China rare earths monopoly
A piece of bastnasite ore, which contains rare earth elements, is shown Photo: REUTERS

Even as the trade war between China and the US worsens, Beijing has reportedly threatened to hit the Achilles heel of the US. According to reports in Chinese state media, Beijing could limit exports of the "rare earths" to the US, a move that would hit major US firms dealing in technology, medical equipment and defence.

A Chinese threat to use rare earths as a bargaining chip in the blistering trade war with the US cannot be brushed under the carpet as a minor irritant. A restriction on rare earth export to the US can literally puncture the wheels of Donald Trump's trade war juggernaut as China brutally dominates global exports of 17 elements that make up rare earths.

It remains to be seen if the Chinese would retaliate and use rare earths as a strategic lever. Historically, China's rare earth policy has been a matter of concern for industrialised nations like Japan and the US, as well as for the European Union countries.

China's brute domination

China controls more than 90 percent of the world's rare earth market, making advanced industrialized nations heavily dependent on it for the supply of these essential minerals. Though other countries have rare earths reserves, they are usually found in extremely low concentrations. This makes it difficult to extract and refine. China leads in the game, banking on decades-long experience in mining and refining the elements.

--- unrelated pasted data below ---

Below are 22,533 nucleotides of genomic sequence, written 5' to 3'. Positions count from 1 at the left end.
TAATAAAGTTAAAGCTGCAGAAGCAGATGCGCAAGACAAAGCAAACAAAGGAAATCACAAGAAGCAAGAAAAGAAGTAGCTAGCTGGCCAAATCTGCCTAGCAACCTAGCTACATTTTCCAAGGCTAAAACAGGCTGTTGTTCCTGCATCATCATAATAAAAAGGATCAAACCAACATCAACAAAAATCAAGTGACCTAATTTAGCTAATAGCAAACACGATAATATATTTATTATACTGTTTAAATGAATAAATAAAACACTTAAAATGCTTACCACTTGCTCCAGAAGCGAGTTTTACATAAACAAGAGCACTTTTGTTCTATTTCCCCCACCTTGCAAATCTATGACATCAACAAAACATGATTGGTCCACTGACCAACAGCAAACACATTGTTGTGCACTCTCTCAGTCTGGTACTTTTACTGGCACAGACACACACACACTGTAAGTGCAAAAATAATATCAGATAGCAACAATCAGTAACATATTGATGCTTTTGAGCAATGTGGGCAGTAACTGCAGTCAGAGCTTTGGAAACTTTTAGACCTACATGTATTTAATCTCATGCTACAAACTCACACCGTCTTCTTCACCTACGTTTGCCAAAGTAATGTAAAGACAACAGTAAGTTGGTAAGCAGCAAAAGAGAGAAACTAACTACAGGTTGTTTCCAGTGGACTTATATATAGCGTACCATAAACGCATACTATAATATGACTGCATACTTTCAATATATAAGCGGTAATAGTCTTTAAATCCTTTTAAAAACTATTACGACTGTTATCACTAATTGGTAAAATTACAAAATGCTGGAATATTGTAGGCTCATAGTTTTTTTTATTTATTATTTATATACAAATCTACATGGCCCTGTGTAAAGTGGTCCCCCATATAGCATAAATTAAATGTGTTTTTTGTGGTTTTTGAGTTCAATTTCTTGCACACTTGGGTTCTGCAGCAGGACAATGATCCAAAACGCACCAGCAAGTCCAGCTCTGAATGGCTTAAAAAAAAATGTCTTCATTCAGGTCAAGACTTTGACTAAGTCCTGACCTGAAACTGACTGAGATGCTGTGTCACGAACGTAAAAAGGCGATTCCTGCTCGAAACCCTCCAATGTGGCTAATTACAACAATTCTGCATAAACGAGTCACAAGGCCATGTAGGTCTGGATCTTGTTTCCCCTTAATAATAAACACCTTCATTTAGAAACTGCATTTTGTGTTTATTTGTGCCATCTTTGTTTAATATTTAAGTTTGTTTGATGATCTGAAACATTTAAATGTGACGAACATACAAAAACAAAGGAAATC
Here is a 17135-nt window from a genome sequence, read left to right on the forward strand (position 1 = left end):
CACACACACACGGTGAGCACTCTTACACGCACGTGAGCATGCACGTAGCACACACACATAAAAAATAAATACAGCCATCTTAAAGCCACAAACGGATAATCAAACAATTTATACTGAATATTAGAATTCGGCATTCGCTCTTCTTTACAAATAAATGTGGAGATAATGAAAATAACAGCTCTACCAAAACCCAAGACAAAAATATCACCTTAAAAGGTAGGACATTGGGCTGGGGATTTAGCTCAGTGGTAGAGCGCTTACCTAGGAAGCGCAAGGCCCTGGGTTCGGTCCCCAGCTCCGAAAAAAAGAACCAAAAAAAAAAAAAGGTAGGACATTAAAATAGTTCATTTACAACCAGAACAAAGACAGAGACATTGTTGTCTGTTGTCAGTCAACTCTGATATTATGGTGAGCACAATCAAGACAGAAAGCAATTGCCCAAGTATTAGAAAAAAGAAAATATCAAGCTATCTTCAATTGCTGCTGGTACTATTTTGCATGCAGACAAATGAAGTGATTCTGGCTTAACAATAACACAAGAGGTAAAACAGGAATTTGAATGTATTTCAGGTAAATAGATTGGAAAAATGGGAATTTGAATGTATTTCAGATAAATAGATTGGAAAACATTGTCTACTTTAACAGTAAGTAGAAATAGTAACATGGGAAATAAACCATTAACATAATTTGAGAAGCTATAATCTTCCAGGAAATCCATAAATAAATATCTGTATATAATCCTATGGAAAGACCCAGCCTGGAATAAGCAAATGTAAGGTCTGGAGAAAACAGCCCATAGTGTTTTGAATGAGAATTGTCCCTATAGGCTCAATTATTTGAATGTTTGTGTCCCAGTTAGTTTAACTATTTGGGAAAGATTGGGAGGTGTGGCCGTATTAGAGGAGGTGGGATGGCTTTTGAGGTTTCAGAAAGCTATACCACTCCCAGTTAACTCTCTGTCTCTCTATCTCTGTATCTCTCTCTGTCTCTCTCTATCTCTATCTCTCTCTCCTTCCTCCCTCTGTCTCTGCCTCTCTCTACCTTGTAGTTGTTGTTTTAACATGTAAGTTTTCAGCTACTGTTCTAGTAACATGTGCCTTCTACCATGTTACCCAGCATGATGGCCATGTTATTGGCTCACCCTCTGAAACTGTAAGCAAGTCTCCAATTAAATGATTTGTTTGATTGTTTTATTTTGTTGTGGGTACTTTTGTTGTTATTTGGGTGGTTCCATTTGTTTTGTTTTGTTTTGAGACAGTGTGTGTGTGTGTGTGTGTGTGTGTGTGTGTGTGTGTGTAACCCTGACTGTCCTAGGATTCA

What are rare earths?

The 17 rare earth elements are lanthanum, cerium, praseodymium, neodymium, promethium, samarium, europium, gadolinium, terbium, dysprosium, holmium, erbium, thulium, ytterbium, lutetium, scandium and yttrium. They aren't given the name rare earths because of their rarity but due to their ability to preserve traits withstanding the effect of heat.

Why are they crucial?

Rare earths are indispensable for high-tech industries and are heavily in demand in defence systems, electric cars, wind generators, hard-disk drives, mobile communication, missile guidance and the like.

Are there alternatives for rare earths?

Technically viable alternatives to rare earth materials are currently not known.

Does US have rare earths?

The US has rare earths reserves of more than a million tonnes but mining in the country has virtually stopped over the years over environmental and regulatory issues.